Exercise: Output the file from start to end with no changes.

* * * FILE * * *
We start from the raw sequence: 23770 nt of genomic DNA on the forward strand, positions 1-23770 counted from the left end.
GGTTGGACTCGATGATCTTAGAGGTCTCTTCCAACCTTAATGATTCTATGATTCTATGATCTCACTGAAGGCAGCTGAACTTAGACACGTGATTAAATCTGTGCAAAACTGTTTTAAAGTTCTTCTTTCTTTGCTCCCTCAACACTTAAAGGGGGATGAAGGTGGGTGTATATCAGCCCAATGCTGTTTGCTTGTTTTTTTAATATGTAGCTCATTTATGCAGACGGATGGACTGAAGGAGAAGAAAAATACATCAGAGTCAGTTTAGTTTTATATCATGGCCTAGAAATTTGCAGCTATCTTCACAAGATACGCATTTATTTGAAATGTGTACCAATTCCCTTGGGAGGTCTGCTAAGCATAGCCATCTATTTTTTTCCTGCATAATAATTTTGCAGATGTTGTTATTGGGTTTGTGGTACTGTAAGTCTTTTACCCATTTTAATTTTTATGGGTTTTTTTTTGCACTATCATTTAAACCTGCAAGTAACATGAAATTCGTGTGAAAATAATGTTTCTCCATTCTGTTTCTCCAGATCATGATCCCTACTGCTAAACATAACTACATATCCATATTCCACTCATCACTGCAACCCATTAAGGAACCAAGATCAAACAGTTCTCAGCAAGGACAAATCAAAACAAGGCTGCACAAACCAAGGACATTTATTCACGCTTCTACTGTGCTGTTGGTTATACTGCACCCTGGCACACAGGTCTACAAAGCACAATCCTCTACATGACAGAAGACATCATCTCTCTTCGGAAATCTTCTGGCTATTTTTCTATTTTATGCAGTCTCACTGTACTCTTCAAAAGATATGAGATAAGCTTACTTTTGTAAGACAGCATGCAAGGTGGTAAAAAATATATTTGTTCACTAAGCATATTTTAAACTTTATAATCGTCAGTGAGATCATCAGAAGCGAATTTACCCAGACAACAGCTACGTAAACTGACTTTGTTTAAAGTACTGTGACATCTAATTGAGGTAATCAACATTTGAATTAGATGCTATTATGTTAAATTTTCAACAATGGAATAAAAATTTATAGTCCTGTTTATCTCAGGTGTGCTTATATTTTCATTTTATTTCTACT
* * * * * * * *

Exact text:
We start from the raw sequence: 23770 nt of genomic DNA on the forward strand, positions 1-23770 counted from the left end.
GGTTGGACTCGATGATCTTAGAGGTCTCTTCCAACCTTAATGATTCTATGATTCTATGATCTCACTGAAGGCAGCTGAACTTAGACACGTGATTAAATCTGTGCAAAACTGTTTTAAAGTTCTTCTTTCTTTGCTCCCTCAACACTTAAAGGGGGATGAAGGTGGGTGTATATCAGCCCAATGCTGTTTGCTTGTTTTTTTAATATGTAGCTCATTTATGCAGACGGATGGACTGAAGGAGAAGAAAAATACATCAGAGTCAGTTTAGTTTTATATCATGGCCTAGAAATTTGCAGCTATCTTCACAAGATACGCATTTATTTGAAATGTGTACCAATTCCCTTGGGAGGTCTGCTAAGCATAGCCATCTATTTTTTTCCTGCATAATAATTTTGCAGATGTTGTTATTGGGTTTGTGGTACTGTAAGTCTTTTACCCATTTTAATTTTTATGGGTTTTTTTTTGCACTATCATTTAAACCTGCAAGTAACATGAAATTCGTGTGAAAATAATGTTTCTCCATTCTGTTTCTCCAGATCATGATCCCTACTGCTAAACATAACTACATATCCATATTCCACTCATCACTGCAACCCATTAAGGAACCAAGATCAAACAGTTCTCAGCAAGGACAAATCAAAACAAGGCTGCACAAACCAAGGACATTTATTCACGCTTCTACTGTGCTGTTGGTTATACTGCACCCTGGCACACAGGTCTACAAAGCACAATCCTCTACATGACAGAAGACATCATCTCTCTTCGGAAATCTTCTGGCTATTTTTCTATTTTATGCAGTCTCACTGTACTCTTCAAAAGATATGAGATAAGCTTACTTTTGTAAGACAGCATGCAAGGTGGTAAAAAATATATTTGTTCACTAAGCATATTTTAAACTTTATAATCGTCAGTGAGATCATCAGAAGCGAATTTACCCAGACAACAGCTACGTAAACTGACTTTGTTTAAAGTACTGTGACATCTAATTGAGGTAATCAACATTTGAATTAGATGCTATTATGTTAAATTTTCAACAATGGAATAAAAATTTATAGTCCTGTTTATCTCAGGTGTGCTTATATTTTCATTTTATTTCTACT